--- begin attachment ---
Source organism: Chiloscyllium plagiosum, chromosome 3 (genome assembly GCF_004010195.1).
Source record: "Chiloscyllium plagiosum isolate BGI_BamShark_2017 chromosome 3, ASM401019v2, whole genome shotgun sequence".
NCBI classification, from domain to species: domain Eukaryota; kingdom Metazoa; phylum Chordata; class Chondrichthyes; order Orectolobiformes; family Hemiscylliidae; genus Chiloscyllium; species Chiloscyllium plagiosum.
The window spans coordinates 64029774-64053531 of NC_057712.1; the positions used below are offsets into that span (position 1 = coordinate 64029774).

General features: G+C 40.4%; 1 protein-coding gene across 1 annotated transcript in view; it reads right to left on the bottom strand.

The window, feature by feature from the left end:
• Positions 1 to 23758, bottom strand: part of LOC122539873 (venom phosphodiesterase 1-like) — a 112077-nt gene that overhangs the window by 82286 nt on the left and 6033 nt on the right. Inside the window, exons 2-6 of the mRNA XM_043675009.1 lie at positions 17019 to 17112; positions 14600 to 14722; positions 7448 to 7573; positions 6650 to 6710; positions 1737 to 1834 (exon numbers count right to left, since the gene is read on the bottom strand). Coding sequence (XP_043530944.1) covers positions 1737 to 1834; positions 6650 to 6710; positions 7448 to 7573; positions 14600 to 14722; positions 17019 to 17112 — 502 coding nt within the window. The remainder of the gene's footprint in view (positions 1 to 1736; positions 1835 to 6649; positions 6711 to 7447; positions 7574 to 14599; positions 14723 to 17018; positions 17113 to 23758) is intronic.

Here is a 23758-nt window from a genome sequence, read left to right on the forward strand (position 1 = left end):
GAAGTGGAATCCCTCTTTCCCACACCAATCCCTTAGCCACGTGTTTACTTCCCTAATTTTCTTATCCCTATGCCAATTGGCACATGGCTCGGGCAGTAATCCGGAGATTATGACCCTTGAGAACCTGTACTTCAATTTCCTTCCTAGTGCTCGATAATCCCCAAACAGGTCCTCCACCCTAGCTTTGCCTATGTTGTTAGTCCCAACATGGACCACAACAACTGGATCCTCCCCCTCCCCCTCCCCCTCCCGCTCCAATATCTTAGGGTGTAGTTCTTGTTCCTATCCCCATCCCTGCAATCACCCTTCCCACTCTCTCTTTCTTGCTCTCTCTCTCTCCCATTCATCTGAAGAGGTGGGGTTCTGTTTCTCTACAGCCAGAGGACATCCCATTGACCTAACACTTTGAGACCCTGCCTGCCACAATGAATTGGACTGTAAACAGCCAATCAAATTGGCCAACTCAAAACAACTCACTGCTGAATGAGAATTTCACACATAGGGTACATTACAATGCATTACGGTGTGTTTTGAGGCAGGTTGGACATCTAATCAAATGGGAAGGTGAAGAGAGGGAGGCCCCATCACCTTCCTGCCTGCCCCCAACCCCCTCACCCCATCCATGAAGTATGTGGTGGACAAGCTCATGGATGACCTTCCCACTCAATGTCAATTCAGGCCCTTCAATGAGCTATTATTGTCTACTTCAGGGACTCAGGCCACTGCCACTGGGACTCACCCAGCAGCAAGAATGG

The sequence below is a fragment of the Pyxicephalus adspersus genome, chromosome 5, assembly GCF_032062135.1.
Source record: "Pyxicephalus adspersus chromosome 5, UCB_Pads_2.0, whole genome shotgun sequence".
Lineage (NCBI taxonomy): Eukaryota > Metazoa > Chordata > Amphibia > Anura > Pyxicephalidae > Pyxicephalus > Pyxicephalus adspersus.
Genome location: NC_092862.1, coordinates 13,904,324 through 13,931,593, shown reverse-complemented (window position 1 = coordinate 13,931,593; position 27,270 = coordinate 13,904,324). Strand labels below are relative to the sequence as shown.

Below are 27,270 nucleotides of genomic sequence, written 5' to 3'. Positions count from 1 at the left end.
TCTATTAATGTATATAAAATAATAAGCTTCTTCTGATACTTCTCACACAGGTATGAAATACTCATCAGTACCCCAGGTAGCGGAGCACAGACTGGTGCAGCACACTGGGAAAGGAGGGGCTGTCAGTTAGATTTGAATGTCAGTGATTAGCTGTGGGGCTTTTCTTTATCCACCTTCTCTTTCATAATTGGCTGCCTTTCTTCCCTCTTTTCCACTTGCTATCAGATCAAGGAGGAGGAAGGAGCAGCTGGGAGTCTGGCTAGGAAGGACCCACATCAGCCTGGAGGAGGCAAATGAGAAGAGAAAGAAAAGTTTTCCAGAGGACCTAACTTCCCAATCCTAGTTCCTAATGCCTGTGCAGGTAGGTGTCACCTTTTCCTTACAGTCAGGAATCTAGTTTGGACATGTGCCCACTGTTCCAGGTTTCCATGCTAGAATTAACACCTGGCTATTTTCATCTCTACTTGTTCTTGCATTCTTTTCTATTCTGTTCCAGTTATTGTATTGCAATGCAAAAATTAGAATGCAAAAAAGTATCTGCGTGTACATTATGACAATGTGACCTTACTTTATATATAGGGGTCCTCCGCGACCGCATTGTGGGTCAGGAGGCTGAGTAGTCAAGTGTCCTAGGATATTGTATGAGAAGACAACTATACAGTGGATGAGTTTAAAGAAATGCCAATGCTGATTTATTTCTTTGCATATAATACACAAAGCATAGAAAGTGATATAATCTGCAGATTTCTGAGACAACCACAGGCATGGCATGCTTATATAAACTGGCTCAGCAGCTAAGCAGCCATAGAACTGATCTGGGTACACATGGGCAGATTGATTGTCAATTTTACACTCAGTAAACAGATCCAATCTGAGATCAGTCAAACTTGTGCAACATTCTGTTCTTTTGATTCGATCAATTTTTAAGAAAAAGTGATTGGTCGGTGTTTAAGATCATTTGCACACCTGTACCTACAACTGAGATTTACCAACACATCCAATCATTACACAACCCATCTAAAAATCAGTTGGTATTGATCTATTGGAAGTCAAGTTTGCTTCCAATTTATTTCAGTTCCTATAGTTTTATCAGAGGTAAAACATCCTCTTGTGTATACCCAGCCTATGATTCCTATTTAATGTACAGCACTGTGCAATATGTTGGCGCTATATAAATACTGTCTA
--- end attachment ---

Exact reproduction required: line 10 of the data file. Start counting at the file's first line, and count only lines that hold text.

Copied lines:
The sequence below is a fragment of the Pyxicephalus adspersus genome, chromosome 5, assembly GCF_032062135.1.